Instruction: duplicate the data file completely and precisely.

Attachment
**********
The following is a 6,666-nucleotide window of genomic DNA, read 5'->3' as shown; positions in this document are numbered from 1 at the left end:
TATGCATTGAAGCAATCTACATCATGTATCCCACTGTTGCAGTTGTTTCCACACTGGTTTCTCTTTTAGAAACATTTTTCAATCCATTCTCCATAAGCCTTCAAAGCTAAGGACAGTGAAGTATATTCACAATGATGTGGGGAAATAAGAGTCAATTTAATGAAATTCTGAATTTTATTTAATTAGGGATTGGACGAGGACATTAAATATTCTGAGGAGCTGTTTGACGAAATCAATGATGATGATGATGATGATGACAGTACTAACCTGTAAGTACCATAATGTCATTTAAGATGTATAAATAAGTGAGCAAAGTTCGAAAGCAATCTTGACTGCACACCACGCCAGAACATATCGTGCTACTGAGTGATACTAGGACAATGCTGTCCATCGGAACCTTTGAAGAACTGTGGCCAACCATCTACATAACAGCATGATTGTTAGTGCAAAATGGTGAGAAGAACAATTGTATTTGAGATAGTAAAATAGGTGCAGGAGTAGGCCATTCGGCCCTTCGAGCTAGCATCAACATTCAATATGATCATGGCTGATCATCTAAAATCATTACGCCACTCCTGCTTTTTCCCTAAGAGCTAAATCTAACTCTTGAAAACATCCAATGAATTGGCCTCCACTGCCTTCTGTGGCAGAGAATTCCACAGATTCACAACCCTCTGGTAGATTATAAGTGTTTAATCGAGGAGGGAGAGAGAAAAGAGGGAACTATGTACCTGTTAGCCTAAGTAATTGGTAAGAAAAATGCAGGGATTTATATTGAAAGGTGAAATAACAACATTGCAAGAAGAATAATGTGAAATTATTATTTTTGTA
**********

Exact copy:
The following is a 6,666-nucleotide window of genomic DNA, read 5'->3' as shown; positions in this document are numbered from 1 at the left end:
TATGCATTGAAGCAATCTACATCATGTATCCCACTGTTGCAGTTGTTTCCACACTGGTTTCTCTTTTAGAAACATTTTTCAATCCATTCTCCATAAGCCTTCAAAGCTAAGGACAGTGAAGTATATTCACAATGATGTGGGGAAATAAGAGTCAATTTAATGAAATTCTGAATTTTATTTAATTAGGGATTGGACGAGGACATTAAATATTCTGAGGAGCTGTTTGACGAAATCAATGATGATGATGATGATGATGACAGTACTAACCTGTAAGTACCATAATGTCATTTAAGATGTATAAATAAGTGAGCAAAGTTCGAAAGCAATCTTGACTGCACACCACGCCAGAACATATCGTGCTACTGAGTGATACTAGGACAATGCTGTCCATCGGAACCTTTGAAGAACTGTGGCCAACCATCTACATAACAGCATGATTGTTAGTGCAAAATGGTGAGAAGAACAATTGTATTTGAGATAGTAAAATAGGTGCAGGAGTAGGCCATTCGGCCCTTCGAGCTAGCATCAACATTCAATATGATCATGGCTGATCATCTAAAATCATTACGCCACTCCTGCTTTTTCCCTAAGAGCTAAATCTAACTCTTGAAAACATCCAATGAATTGGCCTCCACTGCCTTCTGTGGCAGAGAATTCCACAGATTCACAACCCTCTGGTAGATTATAAGTGTTTAATCGAGGAGGGAGAGAGAAAAGAGGGAACTATGTACCTGTTAGCCTAAGTAATTGGTAAGAAAAATGCAGGGATTTATATTGAAAGGTGAAATAACAACATTGCAAGAAGAATAATGTGAAATTATTATTTTTGTA